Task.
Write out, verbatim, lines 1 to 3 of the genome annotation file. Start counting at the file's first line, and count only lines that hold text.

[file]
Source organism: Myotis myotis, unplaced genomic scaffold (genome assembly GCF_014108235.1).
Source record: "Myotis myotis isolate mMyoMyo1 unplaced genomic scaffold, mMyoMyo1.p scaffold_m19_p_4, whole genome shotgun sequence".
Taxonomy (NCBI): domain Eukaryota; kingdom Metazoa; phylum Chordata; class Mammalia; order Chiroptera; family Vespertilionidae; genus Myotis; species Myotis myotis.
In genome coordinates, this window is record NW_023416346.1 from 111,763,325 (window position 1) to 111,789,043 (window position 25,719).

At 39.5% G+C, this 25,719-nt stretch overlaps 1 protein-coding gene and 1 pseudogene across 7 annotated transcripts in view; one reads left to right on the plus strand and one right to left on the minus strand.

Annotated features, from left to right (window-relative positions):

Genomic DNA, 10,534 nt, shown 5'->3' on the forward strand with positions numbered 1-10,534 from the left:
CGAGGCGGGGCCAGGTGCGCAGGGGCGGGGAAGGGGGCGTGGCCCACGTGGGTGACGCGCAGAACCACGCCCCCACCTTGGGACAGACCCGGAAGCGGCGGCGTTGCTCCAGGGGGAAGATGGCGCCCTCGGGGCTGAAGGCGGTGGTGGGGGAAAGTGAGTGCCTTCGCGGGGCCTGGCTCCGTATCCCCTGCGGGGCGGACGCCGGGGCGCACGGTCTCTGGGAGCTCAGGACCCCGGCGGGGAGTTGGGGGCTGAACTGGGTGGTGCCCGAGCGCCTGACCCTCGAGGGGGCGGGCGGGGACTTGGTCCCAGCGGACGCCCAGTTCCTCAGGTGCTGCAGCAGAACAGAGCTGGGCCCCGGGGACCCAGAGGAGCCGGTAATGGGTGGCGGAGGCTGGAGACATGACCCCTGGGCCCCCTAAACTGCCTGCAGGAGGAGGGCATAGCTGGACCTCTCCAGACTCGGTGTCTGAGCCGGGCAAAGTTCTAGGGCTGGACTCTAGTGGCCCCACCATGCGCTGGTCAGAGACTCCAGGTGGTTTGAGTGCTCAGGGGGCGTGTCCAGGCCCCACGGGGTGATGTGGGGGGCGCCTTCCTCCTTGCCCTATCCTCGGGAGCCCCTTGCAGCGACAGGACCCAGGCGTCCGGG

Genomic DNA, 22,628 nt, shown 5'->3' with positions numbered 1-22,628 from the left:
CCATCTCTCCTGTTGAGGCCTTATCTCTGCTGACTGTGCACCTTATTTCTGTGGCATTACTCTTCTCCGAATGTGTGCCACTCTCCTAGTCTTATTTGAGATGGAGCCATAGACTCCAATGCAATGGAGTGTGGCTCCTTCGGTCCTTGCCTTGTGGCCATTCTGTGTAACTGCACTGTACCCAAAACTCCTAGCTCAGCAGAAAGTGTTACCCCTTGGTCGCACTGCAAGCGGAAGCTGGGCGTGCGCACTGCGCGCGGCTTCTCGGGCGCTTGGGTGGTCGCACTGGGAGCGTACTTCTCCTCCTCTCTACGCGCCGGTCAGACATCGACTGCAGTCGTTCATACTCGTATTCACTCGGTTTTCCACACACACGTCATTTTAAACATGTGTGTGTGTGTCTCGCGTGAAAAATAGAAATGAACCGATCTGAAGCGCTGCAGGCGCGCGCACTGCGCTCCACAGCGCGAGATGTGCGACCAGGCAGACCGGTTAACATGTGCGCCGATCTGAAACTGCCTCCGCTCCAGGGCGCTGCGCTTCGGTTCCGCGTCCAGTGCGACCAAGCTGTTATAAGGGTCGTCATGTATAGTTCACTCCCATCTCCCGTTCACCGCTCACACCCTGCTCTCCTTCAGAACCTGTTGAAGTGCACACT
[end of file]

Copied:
Source organism: Myotis myotis, unplaced genomic scaffold (genome assembly GCF_014108235.1).
Source record: "Myotis myotis isolate mMyoMyo1 unplaced genomic scaffold, mMyoMyo1.p scaffold_m19_p_4, whole genome shotgun sequence".
Taxonomy (NCBI): domain Eukaryota; kingdom Metazoa; phylum Chordata; class Mammalia; order Chiroptera; family Vespertilionidae; genus Myotis; species Myotis myotis.